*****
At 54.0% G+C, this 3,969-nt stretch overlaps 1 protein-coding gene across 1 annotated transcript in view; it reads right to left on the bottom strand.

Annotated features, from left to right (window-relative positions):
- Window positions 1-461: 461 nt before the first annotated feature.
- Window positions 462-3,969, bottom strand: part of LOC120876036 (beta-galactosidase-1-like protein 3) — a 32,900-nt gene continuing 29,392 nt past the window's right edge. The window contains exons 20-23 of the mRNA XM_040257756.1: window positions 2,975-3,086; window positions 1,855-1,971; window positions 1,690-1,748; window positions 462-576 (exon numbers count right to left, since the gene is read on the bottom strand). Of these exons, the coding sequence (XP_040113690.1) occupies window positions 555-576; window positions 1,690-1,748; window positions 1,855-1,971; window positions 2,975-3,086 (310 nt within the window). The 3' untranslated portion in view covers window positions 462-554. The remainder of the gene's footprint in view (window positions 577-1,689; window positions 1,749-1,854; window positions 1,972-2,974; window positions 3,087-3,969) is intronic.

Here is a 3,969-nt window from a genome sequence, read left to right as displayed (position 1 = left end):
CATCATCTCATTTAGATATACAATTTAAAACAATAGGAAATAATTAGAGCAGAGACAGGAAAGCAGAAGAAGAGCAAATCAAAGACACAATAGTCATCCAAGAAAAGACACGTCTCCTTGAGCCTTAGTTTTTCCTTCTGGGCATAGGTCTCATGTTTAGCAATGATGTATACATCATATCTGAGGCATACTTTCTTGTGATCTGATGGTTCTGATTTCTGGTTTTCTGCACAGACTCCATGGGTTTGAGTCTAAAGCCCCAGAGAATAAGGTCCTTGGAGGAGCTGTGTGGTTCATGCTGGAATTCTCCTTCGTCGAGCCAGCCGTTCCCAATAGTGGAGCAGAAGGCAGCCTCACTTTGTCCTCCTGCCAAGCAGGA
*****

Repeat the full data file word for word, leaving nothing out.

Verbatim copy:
At 54.0% G+C, this 3,969-nt stretch overlaps 1 protein-coding gene across 1 annotated transcript in view; it reads right to left on the bottom strand.

Annotated features, from left to right (window-relative positions):
- Window positions 1-461: 461 nt before the first annotated feature.
- Window positions 462-3,969, bottom strand: part of LOC120876036 (beta-galactosidase-1-like protein 3) — a 32,900-nt gene continuing 29,392 nt past the window's right edge. The window contains exons 20-23 of the mRNA XM_040257756.1: window positions 2,975-3,086; window positions 1,855-1,971; window positions 1,690-1,748; window positions 462-576 (exon numbers count right to left, since the gene is read on the bottom strand). Of these exons, the coding sequence (XP_040113690.1) occupies window positions 555-576; window positions 1,690-1,748; window positions 1,855-1,971; window positions 2,975-3,086 (310 nt within the window). The 3' untranslated portion in view covers window positions 462-554. The remainder of the gene's footprint in view (window positions 577-1,689; window positions 1,749-1,854; window positions 1,972-2,974; window positions 3,087-3,969) is intronic.

Here is a 3,969-nt window from a genome sequence, read left to right as displayed (position 1 = left end):
CATCATCTCATTTAGATATACAATTTAAAACAATAGGAAATAATTAGAGCAGAGACAGGAAAGCAGAAGAAGAGCAAATCAAAGACACAATAGTCATCCAAGAAAAGACACGTCTCCTTGAGCCTTAGTTTTTCCTTCTGGGCATAGGTCTCATGTTTAGCAATGATGTATACATCATATCTGAGGCATACTTTCTTGTGATCTGATGGTTCTGATTTCTGGTTTTCTGCACAGACTCCATGGGTTTGAGTCTAAAGCCCCAGAGAATAAGGTCCTTGGAGGAGCTGTGTGGTTCATGCTGGAATTCTCCTTCGTCGAGCCAGCCGTTCCCAATAGTGGAGCAGAAGGCAGCCTCACTTTGTCCTCCTGCCAAGCAGGA